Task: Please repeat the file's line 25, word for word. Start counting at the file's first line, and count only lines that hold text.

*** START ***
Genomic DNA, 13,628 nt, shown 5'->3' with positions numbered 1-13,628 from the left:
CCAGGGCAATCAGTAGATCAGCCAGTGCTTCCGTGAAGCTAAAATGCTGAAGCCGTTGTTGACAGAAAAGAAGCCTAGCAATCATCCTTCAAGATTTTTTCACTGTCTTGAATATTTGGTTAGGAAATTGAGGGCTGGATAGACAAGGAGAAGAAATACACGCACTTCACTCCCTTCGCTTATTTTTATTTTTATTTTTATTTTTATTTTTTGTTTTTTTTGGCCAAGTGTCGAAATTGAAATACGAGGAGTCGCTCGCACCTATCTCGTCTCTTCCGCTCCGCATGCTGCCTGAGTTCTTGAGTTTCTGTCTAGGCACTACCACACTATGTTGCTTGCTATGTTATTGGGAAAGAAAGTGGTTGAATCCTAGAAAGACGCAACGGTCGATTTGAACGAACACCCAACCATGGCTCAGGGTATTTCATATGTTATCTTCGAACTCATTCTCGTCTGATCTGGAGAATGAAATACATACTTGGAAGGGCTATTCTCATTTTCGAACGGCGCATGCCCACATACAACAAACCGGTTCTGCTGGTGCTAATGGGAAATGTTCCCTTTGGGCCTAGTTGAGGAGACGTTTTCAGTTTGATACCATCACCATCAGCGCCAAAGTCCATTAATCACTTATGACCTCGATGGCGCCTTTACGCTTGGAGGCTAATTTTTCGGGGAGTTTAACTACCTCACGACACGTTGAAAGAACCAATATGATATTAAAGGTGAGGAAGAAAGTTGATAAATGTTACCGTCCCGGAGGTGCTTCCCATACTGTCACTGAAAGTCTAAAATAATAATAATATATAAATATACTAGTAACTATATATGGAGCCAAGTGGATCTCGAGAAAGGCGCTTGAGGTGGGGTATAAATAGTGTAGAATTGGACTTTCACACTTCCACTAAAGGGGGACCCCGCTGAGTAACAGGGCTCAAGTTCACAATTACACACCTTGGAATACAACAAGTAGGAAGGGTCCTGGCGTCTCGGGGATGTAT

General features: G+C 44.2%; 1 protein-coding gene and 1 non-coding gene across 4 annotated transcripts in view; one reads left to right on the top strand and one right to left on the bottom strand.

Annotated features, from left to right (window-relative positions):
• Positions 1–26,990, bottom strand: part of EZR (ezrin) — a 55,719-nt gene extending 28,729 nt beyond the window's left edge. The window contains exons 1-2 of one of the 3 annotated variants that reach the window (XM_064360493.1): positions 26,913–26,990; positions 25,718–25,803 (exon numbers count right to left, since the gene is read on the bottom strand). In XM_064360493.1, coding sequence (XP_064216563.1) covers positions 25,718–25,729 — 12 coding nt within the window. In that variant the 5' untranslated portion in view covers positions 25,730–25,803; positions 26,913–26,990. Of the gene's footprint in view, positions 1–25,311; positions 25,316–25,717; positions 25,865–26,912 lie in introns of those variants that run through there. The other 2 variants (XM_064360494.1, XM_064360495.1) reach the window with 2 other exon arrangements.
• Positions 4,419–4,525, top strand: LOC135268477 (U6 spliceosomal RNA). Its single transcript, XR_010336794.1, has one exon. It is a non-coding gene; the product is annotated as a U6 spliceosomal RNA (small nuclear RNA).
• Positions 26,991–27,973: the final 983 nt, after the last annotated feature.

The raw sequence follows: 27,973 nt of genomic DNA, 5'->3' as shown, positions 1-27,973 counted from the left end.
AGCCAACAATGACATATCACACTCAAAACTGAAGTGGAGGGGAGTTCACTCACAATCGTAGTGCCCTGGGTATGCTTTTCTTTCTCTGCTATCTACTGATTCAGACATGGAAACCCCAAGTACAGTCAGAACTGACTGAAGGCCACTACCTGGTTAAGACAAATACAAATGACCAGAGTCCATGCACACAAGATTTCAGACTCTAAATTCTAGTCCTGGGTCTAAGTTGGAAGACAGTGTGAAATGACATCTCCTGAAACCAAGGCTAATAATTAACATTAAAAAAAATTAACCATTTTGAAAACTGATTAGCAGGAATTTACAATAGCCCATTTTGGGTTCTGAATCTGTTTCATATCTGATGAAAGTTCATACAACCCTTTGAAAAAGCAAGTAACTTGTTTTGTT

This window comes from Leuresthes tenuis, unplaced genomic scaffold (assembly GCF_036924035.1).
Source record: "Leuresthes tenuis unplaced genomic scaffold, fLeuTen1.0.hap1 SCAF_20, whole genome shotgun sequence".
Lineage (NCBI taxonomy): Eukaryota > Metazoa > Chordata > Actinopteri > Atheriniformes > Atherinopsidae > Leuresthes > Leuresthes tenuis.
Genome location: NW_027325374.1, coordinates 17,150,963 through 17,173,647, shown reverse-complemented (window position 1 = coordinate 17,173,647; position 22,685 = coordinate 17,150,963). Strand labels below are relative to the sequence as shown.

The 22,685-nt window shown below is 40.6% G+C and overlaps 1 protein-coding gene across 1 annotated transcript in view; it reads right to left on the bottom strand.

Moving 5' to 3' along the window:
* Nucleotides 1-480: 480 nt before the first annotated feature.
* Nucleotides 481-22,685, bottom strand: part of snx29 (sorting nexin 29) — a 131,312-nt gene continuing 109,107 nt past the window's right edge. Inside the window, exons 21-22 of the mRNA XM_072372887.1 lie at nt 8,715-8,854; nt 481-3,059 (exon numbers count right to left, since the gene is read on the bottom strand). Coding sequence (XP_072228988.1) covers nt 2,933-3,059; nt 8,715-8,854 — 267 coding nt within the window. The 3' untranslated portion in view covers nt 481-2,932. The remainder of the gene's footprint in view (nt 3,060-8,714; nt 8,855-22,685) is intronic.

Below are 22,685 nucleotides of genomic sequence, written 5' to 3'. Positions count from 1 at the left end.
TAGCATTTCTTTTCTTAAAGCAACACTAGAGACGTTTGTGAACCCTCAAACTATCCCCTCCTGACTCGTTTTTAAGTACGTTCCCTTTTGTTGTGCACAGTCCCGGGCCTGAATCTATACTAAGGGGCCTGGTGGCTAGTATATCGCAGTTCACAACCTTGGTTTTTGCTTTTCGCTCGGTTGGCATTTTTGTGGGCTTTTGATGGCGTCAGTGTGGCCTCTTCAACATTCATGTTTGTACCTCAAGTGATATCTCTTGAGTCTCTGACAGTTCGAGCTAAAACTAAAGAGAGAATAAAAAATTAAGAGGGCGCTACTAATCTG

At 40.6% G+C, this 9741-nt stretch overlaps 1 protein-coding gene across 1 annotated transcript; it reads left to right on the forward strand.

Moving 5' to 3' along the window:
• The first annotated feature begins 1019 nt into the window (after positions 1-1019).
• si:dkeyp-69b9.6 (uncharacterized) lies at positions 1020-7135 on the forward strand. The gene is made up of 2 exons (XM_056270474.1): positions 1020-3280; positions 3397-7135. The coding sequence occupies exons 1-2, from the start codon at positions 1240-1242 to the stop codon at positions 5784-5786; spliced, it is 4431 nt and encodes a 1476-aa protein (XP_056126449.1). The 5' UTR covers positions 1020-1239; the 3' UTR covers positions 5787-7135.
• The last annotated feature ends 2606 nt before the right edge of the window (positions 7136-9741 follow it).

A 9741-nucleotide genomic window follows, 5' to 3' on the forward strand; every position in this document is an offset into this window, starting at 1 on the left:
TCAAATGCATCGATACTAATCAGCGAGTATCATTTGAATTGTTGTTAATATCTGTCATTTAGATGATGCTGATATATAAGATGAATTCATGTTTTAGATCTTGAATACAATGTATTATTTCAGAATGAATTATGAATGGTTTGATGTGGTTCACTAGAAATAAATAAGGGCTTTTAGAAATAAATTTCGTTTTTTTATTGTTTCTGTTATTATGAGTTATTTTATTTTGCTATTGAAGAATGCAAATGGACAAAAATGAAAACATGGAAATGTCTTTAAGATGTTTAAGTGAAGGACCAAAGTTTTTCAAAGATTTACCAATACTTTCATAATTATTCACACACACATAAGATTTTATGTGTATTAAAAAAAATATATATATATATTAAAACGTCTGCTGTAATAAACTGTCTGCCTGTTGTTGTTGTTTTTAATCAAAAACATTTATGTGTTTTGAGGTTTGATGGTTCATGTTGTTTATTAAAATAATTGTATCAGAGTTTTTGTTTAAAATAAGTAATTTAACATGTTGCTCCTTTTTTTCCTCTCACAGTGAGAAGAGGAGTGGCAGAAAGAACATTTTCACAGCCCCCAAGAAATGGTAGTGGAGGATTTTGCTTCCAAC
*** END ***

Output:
A 9741-nucleotide genomic window follows, 5' to 3' on the forward strand; every position in this document is an offset into this window, starting at 1 on the left: